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Lawsuit: Indiana corrections officer sold male inmates keys to women's facility, stood by during 'night of terror' that included rape resulting in miscarriage

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Nearly 30 current and former inmates in the women's detention facility in Clark County, Indiana, have sued a local sheriff, a corrections officer, and several other "unknown jail officers," alleging that they either actively or passively permitted male inmates to access the female housing pod and inflict a "night of terror" on female detainees.

According to a lawsuit filed in the U.S. District Court in New Albany, Indiana, 28 women allege that David Lowe, a corrections officer at the Clark County Jail, sold male inmates the keys to the women's facility for $1,000. Then late in the evening of October 23, 2021, the men entered the women's facility and attacked female residents for hours, while Lowe and other guards stood by and did nothing.

"This federal civil rights action arises from a night of terror at the Clark County Jail ... On the night of October 23, and into the early morning hours of October 24, 2021, numerous male detainees used the keys obtained from LOWE to enter Pods 4(E) and 4(F) where they raped, assaulted, harassed, threatened and intimidated the Plaintiffs in this lawsuit, and other women, for several hours, resulting in significant physical and emotional injuries."

According to the lawsuit, at least two women were raped during the attack, and one of the victims became pregnant as a result of the assault and later miscarried.

"Since she had been in custody for numerous months, there is no chance she was pregnant before she entered the Clark County Jail," said William McCall, an attorney representing 20 of the women in the lawsuit. "My client had a miscarriage in December 2021."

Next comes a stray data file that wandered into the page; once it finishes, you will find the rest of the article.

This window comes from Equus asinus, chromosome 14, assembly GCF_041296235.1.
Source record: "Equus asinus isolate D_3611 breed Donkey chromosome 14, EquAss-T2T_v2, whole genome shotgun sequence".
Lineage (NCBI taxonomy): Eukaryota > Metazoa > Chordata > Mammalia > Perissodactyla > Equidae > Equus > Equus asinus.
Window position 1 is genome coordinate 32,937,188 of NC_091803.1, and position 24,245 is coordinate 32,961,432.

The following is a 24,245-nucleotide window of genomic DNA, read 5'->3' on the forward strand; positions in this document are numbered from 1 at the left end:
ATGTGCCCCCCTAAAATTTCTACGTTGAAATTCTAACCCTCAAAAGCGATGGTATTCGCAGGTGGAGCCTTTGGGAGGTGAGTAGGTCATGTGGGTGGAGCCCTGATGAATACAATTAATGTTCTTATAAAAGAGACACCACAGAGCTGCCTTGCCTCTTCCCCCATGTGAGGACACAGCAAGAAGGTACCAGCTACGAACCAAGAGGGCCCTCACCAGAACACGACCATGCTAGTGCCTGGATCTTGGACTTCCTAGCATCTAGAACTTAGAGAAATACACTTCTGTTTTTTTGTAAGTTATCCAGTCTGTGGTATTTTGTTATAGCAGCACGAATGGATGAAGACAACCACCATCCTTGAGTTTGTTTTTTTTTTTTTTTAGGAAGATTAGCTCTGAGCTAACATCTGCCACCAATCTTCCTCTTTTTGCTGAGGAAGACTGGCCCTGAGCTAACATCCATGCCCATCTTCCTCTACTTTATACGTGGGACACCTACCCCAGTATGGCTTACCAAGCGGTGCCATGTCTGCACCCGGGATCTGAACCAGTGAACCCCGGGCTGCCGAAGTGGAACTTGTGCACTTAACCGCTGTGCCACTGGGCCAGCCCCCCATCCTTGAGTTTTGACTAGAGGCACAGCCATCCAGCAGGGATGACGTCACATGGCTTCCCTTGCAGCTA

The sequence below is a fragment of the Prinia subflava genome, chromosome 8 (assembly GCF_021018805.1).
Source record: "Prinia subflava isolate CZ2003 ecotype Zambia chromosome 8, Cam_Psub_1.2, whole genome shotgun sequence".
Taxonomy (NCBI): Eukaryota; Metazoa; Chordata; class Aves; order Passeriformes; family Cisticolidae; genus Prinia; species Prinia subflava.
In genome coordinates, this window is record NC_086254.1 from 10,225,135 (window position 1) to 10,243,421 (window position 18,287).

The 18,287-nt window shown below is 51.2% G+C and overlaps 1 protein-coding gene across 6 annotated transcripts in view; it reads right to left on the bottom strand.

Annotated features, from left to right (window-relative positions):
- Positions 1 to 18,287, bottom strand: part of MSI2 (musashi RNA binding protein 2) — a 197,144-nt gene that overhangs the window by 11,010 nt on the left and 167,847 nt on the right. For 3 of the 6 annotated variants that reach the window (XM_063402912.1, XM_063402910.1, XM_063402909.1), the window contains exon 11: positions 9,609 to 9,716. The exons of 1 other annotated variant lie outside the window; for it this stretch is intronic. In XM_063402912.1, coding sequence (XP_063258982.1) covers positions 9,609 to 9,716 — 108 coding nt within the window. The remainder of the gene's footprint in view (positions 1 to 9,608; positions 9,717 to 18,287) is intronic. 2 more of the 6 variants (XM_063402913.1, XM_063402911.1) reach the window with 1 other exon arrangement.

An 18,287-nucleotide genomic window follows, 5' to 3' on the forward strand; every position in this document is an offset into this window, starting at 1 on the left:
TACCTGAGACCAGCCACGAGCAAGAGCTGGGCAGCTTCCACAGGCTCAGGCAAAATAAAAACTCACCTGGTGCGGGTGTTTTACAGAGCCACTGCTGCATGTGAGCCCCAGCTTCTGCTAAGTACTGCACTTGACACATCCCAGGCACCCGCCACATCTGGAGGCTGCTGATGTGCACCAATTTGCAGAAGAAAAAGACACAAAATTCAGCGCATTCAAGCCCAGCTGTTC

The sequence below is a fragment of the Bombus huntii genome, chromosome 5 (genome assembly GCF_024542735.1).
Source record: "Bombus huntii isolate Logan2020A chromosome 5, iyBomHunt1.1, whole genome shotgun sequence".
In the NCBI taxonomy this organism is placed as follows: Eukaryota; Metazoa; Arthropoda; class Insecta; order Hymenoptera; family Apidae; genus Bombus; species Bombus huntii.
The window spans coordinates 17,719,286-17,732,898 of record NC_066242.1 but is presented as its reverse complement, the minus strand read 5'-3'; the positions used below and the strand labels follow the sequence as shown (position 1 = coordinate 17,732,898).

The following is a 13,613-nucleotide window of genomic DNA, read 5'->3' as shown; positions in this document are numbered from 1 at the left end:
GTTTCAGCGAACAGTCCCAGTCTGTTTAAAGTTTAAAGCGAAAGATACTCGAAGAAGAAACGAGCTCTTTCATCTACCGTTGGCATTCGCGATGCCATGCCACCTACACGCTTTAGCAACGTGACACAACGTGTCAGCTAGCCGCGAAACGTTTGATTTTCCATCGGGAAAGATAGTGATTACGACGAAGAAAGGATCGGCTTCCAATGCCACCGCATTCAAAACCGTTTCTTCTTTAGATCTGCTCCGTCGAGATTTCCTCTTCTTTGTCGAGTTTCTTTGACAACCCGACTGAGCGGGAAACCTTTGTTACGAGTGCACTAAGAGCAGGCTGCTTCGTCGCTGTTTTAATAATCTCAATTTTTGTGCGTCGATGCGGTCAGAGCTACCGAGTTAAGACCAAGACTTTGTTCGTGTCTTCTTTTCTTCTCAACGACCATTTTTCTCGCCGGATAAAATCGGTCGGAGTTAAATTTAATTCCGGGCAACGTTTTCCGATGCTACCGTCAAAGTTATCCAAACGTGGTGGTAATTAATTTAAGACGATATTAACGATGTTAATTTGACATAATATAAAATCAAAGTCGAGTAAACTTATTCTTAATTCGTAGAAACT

Not only were the women brutalized, the lawsuit alleges, but they were subsequently subjected to harsh treatment from jail officials. After the attack, which was captured on jail surveillance, officers revoked the women's "dark" or "lights out" privileges at night, placed the residents in lockdown, and confiscated some of their personal belongings, including hygiene items.

Sheriff Jamey Noel is also named in the lawsuit.

"This was a complete and utter breakdown of the one thing that you should be relying, that you should be able to rely upon jails to provide and that's security. The response should be immediate. There are cameras in those pods specifically for that reason," said attorney Bart Betteau, who represents one of the women. "And when this happens, in the night, men crashing through the door and you have zero control from that moment on, maybe you can start to understand the damages these women went through."

Lowe was arrested within days of the incident and faces felony charges of escape, official misconduct, and trafficking with an inmate. His hearing is scheduled for November 2022. He has pled not guilty and told the Washington Post that the inmates stole the keys and that he had been "coerced and assaulted into making a false confession."

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